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August 17, 2006

Comments

Lars

'... its confessional tone, its obsequious self-pitying me-ing that we all indulge in': but do we, those of us who write at the blogs you list? Isn't this a misreading, producing an entirely artificial difference between writing and reading you describe?

blah-feme

yes of course it is, but the 'we' here is a code.... it is, as it were, a field that is quite specific. Part of all this, of course, is rhetorical hyperbole, a writing that is meant to have effect, Affekt... the 'me-ign' I refer to is not meant as a blanket diagnosis, but a certain discursive habituation.

Lars

I suppose what you call a 'me-ing' can indeed collapse to the most tedious neuroticism. But I wonder whether there is a kind of confession that sets the 'me' apart from itself, inquiring as to the processes by which it is grounded and ungrounded. Perhaps there is a practice of writing that is concerned not with what is made by the 'me' - what it can possess - but that dispossessinon which reveals the economy in which the self comes together and is dispersed.Generosity, yes, but of writing as it sets itself back from authorial volition - sets itself back and dissolves it, as though writing could be a field without subjects, without objects. It is true that such a practice may separate itself from politics, becoming an ethics, a kind of spiritual development that retreats from the world without engaging with it. Interesting to find bloggers strongly interested in writing and who can write about contemporary horrors:http://www.cinestatic.com/different_maps/index.asp

blah-feme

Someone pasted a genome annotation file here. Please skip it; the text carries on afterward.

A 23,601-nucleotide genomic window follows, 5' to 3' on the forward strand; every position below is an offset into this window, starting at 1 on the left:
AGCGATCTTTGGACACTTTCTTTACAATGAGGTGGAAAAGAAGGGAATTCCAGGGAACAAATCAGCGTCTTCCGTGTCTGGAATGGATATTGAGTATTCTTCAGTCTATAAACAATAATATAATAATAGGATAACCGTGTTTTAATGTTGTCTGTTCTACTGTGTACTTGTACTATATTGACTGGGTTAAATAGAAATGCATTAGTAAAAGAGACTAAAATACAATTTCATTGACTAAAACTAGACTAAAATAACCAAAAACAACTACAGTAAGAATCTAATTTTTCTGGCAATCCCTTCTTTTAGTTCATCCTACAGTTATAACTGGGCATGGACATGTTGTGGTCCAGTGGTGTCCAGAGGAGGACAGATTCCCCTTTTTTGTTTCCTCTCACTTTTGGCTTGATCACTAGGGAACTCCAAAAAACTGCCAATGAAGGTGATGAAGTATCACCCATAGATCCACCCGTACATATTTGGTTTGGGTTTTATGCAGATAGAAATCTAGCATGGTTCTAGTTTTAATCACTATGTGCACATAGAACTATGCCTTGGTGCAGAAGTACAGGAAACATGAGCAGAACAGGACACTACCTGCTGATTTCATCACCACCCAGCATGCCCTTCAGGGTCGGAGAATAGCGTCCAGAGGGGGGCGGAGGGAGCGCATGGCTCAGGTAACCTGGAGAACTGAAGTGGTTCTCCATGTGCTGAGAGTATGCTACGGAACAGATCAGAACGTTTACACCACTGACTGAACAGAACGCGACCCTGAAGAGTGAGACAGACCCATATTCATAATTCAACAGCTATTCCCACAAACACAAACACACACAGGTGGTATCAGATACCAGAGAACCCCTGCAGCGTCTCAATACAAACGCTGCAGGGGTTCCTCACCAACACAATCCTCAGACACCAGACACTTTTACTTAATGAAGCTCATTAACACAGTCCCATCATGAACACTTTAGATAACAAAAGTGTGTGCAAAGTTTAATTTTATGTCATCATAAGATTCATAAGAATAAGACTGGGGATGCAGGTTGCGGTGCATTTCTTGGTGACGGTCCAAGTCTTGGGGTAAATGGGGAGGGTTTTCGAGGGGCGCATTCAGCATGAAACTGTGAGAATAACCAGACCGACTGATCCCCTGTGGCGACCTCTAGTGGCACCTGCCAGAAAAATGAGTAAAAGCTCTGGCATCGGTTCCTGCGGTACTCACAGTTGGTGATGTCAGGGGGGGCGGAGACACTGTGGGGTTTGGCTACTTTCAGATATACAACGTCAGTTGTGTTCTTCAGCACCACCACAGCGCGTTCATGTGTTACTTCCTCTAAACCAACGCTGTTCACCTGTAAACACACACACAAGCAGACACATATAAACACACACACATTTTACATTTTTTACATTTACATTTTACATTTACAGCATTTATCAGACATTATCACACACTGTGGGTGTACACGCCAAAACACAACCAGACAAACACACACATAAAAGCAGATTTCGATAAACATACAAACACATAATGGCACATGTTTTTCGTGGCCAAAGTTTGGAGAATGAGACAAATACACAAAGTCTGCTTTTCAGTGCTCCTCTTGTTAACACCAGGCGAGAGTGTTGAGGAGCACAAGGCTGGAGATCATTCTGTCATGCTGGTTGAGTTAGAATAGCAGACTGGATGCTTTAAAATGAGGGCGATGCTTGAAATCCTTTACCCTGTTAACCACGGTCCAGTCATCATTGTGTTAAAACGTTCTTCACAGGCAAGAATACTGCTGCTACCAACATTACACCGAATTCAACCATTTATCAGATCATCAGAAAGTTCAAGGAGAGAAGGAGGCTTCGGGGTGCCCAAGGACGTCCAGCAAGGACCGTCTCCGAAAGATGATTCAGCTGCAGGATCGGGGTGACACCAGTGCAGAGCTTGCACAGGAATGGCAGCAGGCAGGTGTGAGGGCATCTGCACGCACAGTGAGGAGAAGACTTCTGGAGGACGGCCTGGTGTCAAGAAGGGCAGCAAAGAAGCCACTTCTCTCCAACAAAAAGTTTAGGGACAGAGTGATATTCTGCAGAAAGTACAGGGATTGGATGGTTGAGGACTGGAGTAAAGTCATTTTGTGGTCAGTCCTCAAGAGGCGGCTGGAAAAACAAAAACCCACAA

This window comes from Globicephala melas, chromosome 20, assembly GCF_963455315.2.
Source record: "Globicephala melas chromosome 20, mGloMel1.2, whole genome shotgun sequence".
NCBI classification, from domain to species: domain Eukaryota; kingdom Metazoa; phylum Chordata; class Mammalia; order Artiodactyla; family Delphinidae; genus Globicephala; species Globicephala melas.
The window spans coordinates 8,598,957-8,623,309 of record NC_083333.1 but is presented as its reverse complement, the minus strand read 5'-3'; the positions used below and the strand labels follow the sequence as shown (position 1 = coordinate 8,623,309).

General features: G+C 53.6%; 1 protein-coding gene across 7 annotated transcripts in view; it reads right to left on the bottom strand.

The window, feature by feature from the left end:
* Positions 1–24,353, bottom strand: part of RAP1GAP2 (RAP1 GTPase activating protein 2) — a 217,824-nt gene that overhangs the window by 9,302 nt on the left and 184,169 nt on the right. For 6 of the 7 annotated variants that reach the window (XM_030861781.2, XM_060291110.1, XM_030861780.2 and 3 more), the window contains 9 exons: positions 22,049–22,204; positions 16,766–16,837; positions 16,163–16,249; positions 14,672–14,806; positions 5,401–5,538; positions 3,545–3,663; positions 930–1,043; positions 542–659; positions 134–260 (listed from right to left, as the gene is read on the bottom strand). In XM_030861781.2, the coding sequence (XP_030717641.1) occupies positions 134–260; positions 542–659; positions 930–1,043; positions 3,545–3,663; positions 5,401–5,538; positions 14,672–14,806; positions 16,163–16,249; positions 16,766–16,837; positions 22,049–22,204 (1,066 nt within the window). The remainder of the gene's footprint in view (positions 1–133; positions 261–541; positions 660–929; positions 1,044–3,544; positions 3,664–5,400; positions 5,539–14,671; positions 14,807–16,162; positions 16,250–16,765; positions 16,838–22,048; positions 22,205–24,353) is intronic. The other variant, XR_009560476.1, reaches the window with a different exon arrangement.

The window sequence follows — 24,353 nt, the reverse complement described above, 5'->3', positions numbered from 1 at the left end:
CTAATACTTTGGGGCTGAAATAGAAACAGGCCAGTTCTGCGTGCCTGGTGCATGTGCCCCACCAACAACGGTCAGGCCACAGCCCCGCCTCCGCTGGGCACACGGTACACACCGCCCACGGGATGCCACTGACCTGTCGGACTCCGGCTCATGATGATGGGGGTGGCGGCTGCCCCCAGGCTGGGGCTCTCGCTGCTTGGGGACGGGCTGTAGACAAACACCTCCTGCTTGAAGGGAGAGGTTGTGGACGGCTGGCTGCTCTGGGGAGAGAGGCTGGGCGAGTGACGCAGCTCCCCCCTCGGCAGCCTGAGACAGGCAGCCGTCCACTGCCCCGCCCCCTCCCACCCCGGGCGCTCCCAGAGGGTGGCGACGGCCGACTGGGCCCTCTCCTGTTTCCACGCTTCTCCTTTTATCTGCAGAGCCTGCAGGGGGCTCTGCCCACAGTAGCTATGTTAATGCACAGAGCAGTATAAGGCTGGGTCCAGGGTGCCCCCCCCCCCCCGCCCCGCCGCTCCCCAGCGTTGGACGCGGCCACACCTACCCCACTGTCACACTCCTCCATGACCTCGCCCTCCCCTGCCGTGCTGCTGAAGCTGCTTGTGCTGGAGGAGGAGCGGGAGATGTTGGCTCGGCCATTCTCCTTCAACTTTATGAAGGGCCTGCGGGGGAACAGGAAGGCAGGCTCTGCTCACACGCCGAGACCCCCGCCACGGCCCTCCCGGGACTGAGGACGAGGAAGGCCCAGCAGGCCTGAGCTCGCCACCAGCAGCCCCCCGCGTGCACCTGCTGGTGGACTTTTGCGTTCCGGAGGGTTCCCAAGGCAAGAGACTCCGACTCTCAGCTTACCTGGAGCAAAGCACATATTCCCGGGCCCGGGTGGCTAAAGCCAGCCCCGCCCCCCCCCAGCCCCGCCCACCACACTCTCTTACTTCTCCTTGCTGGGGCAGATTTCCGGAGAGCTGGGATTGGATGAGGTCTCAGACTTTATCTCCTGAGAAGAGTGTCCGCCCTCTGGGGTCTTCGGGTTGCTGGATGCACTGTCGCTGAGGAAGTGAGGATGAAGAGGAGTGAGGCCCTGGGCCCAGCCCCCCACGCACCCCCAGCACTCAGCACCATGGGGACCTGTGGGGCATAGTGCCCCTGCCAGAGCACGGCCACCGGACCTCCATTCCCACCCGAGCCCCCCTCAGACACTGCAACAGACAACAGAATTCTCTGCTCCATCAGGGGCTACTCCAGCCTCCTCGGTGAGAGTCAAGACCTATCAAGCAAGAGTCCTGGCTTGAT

You are right, of course: writing is no guarantee of politics in the singular, anymore than reading is a guarantee of a collective move. I guess my point here was to try to (yet again) not to let us off the hook as regards the idealising of the first person: blog practice tends to cohere around that figure and I am by no means the first to critique blogging for that reason.What I am really interested in, though, is your elegant recognition of the possibility of 'me-ing' as having the potential to partake in 'that dispossession which reveals the economy in which the self comes together and is dispersed'. Is there a metaphor of place, space, situating at work here? If so, is that space/place something like Zizek’s empty space – an imaginary terrain in which the work of ideology critique can proceed, an as if? It is very suggestive in your last comment.In this sense, the question of the 'guarantee' of a certain politics in reading/writing is therefore not really the point for me, but that the hyperbole of saying it opens up a kind of place where exactly these kinds of conversations. Perhaps ‘misreading’ in your first comment could be qualified ‘wilful misreading’ (especially since that qualifier itself pours us back into the ego pot) or ‘rhetorical misinterpretation’?The question remains for me (and one I have not even begun to answer in my post) as to how thinking about the first person as a kind of habituation nonetheless might also capture a certain discursive structuring of blog practice: is that emphasis on writing a way around the politics, a way of de-centring it to the point of neutering it, or is it a really radicalising strategy that is always already as it were ‘on the move’ always already self-dispersing. The Derridean in me (now quite repressed) would of course want to see writing as a celebration of exactly this kind of strategy. But, in the end I just don’t quite buy it.My post is edged in the great ‘perhaps’: perhaps thinking about writing ‘might uncover the ground of our collectivity’. That is a possibility that is worth chancing a bit of hyperbole for, it seems to me…

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